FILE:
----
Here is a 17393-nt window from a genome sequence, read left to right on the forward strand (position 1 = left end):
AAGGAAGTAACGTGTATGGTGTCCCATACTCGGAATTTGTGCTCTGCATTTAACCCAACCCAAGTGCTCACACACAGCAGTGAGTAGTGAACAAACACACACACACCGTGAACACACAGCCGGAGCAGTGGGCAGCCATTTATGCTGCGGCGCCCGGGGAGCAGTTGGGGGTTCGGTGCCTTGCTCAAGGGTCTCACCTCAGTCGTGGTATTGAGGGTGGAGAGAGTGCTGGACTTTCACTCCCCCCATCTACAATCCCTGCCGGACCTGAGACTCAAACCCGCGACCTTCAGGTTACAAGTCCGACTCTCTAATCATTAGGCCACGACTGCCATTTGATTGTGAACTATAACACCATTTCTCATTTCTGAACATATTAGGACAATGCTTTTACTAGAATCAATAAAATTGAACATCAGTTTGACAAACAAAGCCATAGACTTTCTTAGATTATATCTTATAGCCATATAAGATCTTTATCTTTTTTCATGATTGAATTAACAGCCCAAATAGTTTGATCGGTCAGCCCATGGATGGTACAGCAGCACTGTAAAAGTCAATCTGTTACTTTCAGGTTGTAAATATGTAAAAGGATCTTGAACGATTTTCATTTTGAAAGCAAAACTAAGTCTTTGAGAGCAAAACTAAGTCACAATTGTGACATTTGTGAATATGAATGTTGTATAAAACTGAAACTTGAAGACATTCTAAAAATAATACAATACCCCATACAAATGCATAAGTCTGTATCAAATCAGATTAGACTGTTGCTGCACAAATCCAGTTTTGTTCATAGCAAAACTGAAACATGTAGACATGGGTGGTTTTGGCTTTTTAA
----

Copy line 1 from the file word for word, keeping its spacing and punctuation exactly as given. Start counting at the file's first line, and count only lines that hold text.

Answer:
Here is a 17393-nt window from a genome sequence, read left to right on the forward strand (position 1 = left end):